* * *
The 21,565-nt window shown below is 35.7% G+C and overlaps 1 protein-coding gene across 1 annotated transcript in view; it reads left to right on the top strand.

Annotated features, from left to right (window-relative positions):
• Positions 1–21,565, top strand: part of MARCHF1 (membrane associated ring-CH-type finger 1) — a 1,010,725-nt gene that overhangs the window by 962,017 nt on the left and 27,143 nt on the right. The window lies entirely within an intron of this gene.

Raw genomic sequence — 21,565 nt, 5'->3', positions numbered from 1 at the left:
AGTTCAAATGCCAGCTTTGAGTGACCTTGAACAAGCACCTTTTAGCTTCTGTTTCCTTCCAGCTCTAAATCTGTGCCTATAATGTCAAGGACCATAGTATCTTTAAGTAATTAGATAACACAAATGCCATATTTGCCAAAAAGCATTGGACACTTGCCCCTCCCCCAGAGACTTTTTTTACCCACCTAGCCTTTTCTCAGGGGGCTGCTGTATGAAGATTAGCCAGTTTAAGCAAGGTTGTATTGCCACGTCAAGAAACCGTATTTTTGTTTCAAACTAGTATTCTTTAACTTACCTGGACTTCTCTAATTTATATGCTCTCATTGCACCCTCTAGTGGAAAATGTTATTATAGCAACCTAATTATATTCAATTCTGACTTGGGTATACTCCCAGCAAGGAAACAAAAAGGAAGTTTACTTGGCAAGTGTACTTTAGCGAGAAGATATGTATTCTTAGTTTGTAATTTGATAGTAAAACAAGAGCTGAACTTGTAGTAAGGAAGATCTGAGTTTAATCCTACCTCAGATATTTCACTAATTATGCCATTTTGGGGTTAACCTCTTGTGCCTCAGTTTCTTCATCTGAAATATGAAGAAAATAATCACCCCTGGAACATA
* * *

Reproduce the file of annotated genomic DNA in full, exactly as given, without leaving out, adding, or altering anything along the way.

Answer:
The 21,565-nt window shown below is 35.7% G+C and overlaps 1 protein-coding gene across 1 annotated transcript in view; it reads left to right on the top strand.

Annotated features, from left to right (window-relative positions):
• Positions 1–21,565, top strand: part of MARCHF1 (membrane associated ring-CH-type finger 1) — a 1,010,725-nt gene that overhangs the window by 962,017 nt on the left and 27,143 nt on the right. The window lies entirely within an intron of this gene.

Raw genomic sequence — 21,565 nt, 5'->3', positions numbered from 1 at the left:
AGTTCAAATGCCAGCTTTGAGTGACCTTGAACAAGCACCTTTTAGCTTCTGTTTCCTTCCAGCTCTAAATCTGTGCCTATAATGTCAAGGACCATAGTATCTTTAAGTAATTAGATAACACAAATGCCATATTTGCCAAAAAGCATTGGACACTTGCCCCTCCCCCAGAGACTTTTTTTACCCACCTAGCCTTTTCTCAGGGGGCTGCTGTATGAAGATTAGCCAGTTTAAGCAAGGTTGTATTGCCACGTCAAGAAACCGTATTTTTGTTTCAAACTAGTATTCTTTAACTTACCTGGACTTCTCTAATTTATATGCTCTCATTGCACCCTCTAGTGGAAAATGTTATTATAGCAACCTAATTATATTCAATTCTGACTTGGGTATACTCCCAGCAAGGAAACAAAAAGGAAGTTTACTTGGCAAGTGTACTTTAGCGAGAAGATATGTATTCTTAGTTTGTAATTTGATAGTAAAACAAGAGCTGAACTTGTAGTAAGGAAGATCTGAGTTTAATCCTACCTCAGATATTTCACTAATTATGCCATTTTGGGGTTAACCTCTTGTGCCTCAGTTTCTTCATCTGAAATATGAAGAAAATAATCACCCCTGGAACATA